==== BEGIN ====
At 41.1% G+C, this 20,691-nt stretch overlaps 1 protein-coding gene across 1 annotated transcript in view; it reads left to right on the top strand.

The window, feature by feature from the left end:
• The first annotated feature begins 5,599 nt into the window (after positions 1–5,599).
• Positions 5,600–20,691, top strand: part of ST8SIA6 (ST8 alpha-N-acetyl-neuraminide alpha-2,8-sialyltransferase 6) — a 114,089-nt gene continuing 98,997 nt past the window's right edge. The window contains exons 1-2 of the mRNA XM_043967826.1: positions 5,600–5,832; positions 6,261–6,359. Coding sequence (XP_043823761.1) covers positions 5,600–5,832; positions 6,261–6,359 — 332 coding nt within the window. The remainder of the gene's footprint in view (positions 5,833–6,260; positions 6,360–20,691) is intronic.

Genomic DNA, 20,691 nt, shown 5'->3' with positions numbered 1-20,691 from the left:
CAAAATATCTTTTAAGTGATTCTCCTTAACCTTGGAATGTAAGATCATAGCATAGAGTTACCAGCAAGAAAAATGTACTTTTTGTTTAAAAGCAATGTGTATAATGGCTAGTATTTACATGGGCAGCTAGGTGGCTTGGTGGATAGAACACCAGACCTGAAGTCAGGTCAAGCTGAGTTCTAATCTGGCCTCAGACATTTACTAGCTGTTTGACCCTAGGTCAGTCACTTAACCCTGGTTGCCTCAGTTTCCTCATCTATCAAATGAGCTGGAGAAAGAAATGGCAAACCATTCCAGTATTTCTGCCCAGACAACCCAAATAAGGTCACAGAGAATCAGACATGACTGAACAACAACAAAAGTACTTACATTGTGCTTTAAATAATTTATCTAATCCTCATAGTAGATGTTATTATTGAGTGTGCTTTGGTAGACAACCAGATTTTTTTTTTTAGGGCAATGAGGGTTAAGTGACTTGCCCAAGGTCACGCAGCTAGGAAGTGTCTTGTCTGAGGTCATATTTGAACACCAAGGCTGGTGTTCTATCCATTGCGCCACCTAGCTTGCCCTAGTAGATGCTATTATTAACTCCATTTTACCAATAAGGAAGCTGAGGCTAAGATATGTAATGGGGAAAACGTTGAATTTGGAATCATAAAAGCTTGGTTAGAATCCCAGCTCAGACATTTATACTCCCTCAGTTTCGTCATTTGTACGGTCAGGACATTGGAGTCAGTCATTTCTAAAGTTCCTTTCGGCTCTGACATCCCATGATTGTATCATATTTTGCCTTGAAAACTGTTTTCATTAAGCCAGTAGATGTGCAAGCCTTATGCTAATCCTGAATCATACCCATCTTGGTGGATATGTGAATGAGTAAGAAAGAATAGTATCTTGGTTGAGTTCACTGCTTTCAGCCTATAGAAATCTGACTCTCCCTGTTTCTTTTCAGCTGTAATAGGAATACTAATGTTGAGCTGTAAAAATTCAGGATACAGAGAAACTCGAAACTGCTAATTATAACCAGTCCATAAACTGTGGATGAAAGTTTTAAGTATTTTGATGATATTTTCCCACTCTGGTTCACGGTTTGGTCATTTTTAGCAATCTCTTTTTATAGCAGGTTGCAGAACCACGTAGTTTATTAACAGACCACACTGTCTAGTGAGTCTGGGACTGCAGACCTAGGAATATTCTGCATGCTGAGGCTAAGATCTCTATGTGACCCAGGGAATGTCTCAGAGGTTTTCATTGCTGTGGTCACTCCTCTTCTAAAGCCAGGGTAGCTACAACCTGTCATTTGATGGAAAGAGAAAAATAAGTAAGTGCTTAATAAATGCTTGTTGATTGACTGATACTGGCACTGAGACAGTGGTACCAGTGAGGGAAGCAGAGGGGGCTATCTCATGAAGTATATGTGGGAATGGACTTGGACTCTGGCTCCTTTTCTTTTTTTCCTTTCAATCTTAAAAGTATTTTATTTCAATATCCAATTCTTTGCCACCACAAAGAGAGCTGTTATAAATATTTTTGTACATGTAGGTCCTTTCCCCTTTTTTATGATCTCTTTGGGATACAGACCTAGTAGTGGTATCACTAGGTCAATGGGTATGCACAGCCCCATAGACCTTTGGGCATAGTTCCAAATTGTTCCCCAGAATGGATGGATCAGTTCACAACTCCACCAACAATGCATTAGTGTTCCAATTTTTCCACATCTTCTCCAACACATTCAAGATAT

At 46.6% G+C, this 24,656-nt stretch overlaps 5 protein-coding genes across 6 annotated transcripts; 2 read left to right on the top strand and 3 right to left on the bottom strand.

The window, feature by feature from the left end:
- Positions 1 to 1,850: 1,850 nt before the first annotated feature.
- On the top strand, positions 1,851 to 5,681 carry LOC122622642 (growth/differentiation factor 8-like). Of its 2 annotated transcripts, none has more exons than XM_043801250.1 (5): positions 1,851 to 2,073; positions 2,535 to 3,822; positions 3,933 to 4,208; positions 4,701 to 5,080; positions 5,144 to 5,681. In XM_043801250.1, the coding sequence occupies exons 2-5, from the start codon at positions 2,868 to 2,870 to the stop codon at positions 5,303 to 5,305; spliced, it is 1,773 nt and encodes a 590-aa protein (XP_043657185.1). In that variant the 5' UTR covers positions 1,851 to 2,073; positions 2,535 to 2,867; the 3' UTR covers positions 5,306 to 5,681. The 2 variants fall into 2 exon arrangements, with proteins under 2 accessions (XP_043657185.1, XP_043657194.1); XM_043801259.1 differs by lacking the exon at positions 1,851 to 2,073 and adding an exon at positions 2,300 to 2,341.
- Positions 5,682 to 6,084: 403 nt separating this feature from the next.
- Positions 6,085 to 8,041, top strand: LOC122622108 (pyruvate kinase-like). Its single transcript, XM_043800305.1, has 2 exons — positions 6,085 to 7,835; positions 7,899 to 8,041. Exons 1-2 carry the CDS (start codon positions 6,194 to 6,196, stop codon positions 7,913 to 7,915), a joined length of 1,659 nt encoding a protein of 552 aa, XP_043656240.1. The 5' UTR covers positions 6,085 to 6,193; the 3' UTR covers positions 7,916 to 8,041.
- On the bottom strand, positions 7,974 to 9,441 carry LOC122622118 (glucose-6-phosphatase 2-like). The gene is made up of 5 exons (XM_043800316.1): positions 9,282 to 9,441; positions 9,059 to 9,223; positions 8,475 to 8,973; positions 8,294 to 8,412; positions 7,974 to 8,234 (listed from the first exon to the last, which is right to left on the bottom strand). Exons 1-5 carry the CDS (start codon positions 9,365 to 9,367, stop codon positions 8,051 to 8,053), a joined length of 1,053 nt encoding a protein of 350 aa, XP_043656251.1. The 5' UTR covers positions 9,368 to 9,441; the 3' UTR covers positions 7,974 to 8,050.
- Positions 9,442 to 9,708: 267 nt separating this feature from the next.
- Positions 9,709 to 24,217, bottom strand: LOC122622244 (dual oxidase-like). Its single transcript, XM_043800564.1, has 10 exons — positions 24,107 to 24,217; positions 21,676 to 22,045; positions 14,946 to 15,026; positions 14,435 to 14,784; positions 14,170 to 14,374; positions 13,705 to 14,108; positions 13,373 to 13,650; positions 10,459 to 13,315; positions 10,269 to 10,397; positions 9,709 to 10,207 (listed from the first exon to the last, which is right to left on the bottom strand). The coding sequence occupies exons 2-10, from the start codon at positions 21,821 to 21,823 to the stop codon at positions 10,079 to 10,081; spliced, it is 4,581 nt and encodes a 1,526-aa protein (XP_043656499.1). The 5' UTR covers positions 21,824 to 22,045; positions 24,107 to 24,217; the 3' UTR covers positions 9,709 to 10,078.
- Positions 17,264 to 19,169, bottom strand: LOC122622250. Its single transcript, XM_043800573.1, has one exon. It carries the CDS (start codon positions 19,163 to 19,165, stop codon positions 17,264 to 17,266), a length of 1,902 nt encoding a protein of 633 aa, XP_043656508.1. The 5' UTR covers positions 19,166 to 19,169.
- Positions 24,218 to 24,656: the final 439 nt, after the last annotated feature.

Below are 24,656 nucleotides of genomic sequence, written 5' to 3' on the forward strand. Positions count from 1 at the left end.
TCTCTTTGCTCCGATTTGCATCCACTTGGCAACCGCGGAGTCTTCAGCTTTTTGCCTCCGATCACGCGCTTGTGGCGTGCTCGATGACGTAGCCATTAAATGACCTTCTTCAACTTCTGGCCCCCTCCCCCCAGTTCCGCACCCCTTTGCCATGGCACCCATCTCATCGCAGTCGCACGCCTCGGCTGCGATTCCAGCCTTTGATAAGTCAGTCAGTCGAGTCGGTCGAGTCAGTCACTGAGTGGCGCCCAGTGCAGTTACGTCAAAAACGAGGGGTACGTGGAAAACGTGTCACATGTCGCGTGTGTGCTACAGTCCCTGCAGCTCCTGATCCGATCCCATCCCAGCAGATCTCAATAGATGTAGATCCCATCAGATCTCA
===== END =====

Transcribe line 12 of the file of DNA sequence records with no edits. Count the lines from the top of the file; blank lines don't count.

- Positions 6,085 to 8,041, top strand: LOC122622108 (pyruvate kinase-like). Its single transcript, XM_043800305.1, has 2 exons — positions 6,085 to 7,835; positions 7,899 to 8,041. Exons 1-2 carry the CDS (start codon positions 6,194 to 6,196, stop codon positions 7,913 to 7,915), a joined length of 1,659 nt encoding a protein of 552 aa, XP_043656240.1. The 5' UTR covers positions 6,085 to 6,193; the 3' UTR covers positions 7,916 to 8,041.